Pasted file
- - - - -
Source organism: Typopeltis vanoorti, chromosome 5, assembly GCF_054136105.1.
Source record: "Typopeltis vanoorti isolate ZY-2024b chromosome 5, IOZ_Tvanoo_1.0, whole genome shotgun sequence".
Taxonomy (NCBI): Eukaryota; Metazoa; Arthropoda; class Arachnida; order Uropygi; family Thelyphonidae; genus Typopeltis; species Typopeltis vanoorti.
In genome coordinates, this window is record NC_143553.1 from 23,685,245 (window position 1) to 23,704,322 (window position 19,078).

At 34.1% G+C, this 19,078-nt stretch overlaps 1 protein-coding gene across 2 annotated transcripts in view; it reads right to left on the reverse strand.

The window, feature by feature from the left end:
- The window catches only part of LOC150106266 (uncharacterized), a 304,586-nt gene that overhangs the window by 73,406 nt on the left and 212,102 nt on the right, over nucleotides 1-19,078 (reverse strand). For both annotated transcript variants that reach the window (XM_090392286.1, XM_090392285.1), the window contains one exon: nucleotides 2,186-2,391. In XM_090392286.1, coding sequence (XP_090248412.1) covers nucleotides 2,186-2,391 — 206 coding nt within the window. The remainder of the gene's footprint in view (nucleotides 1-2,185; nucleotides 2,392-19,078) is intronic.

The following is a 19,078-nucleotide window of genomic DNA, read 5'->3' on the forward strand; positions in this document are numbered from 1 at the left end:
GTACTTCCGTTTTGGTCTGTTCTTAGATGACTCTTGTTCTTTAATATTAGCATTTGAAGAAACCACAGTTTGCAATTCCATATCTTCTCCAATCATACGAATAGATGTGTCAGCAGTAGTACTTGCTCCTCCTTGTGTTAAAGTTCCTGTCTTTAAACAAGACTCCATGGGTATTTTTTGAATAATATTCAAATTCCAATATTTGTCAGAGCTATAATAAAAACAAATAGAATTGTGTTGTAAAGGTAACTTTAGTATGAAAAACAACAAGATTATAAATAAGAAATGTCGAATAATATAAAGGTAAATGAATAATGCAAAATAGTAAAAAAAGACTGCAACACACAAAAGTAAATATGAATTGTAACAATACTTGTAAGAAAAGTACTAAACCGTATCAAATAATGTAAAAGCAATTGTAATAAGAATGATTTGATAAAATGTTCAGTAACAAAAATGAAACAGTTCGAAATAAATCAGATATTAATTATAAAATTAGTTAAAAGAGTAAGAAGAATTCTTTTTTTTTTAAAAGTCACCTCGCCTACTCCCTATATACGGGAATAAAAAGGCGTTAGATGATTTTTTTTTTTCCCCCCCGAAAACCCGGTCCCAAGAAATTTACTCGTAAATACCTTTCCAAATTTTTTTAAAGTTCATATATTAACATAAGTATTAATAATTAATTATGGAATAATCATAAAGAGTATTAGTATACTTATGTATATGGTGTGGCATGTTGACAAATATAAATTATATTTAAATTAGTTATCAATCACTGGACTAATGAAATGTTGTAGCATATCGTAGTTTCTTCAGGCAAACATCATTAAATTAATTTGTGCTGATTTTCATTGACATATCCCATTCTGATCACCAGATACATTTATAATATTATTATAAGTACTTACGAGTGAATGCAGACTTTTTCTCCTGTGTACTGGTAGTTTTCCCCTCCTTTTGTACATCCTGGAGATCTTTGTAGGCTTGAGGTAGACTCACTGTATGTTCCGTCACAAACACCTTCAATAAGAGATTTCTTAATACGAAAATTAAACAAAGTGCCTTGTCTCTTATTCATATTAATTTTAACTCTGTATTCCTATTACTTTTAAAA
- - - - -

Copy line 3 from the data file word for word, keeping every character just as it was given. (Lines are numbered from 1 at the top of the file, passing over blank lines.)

Taxonomy (NCBI): Eukaryota; Metazoa; Arthropoda; class Arachnida; order Uropygi; family Thelyphonidae; genus Typopeltis; species Typopeltis vanoorti.